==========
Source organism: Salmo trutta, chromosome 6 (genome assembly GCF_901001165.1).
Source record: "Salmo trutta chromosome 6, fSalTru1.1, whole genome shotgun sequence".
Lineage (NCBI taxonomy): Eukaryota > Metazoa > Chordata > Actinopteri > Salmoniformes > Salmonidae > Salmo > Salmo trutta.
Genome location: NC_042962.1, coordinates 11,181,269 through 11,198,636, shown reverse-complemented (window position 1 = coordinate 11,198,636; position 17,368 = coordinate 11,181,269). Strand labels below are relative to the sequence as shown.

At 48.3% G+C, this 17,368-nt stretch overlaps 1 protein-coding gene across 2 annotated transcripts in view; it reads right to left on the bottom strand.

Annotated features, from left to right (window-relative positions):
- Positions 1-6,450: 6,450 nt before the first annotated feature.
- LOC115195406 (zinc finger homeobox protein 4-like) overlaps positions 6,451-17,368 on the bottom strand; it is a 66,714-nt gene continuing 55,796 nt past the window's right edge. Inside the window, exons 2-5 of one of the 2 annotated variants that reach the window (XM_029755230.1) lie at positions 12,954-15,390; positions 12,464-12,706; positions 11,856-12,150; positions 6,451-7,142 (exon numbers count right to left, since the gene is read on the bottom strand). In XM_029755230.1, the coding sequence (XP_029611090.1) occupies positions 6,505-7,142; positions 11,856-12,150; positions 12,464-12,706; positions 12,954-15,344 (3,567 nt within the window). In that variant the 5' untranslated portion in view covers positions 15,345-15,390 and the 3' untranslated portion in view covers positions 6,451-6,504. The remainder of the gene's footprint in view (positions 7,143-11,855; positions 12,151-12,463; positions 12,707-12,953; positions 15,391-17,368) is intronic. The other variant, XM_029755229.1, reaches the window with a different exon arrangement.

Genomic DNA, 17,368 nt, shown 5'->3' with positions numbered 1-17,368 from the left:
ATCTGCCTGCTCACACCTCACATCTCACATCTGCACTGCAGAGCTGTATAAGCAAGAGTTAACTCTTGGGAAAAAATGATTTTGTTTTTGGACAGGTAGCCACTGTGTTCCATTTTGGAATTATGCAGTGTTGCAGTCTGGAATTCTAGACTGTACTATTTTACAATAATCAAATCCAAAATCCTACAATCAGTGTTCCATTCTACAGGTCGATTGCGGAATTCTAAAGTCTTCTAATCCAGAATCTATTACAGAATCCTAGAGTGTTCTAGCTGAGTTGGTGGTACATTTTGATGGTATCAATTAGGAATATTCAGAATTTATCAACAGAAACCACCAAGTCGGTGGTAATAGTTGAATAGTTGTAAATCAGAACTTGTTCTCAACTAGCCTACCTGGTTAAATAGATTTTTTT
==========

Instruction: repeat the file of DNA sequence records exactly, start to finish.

Source organism: Salmo trutta, chromosome 6 (genome assembly GCF_901001165.1).
Source record: "Salmo trutta chromosome 6, fSalTru1.1, whole genome shotgun sequence".
Lineage (NCBI taxonomy): Eukaryota > Metazoa > Chordata > Actinopteri > Salmoniformes > Salmonidae > Salmo > Salmo trutta.
Genome location: NC_042962.1, coordinates 11,181,269 through 11,198,636, shown reverse-complemented (window position 1 = coordinate 11,198,636; position 17,368 = coordinate 11,181,269). Strand labels below are relative to the sequence as shown.

At 48.3% G+C, this 17,368-nt stretch overlaps 1 protein-coding gene across 2 annotated transcripts in view; it reads right to left on the bottom strand.

Annotated features, from left to right (window-relative positions):
- Positions 1-6,450: 6,450 nt before the first annotated feature.
- LOC115195406 (zinc finger homeobox protein 4-like) overlaps positions 6,451-17,368 on the bottom strand; it is a 66,714-nt gene continuing 55,796 nt past the window's right edge. Inside the window, exons 2-5 of one of the 2 annotated variants that reach the window (XM_029755230.1) lie at positions 12,954-15,390; positions 12,464-12,706; positions 11,856-12,150; positions 6,451-7,142 (exon numbers count right to left, since the gene is read on the bottom strand). In XM_029755230.1, the coding sequence (XP_029611090.1) occupies positions 6,505-7,142; positions 11,856-12,150; positions 12,464-12,706; positions 12,954-15,344 (3,567 nt within the window). In that variant the 5' untranslated portion in view covers positions 15,345-15,390 and the 3' untranslated portion in view covers positions 6,451-6,504. The remainder of the gene's footprint in view (positions 7,143-11,855; positions 12,151-12,463; positions 12,707-12,953; positions 15,391-17,368) is intronic. The other variant, XM_029755229.1, reaches the window with a different exon arrangement.

Genomic DNA, 17,368 nt, shown 5'->3' with positions numbered 1-17,368 from the left:
ATCTGCCTGCTCACACCTCACATCTCACATCTGCACTGCAGAGCTGTATAAGCAAGAGTTAACTCTTGGGAAAAAATGATTTTGTTTTTGGACAGGTAGCCACTGTGTTCCATTTTGGAATTATGCAGTGTTGCAGTCTGGAATTCTAGACTGTACTATTTTACAATAATCAAATCCAAAATCCTACAATCAGTGTTCCATTCTACAGGTCGATTGCGGAATTCTAAAGTCTTCTAATCCAGAATCTATTACAGAATCCTAGAGTGTTCTAGCTGAGTTGGTGGTACATTTTGATGGTATCAATTAGGAATATTCAGAATTTATCAACAGAAACCACCAAGTCGGTGGTAATAGTTGAATAGTTGTAAATCAGAACTTGTTCTCAACTAGCCTACCTGGTTAAATAGATTTTTTT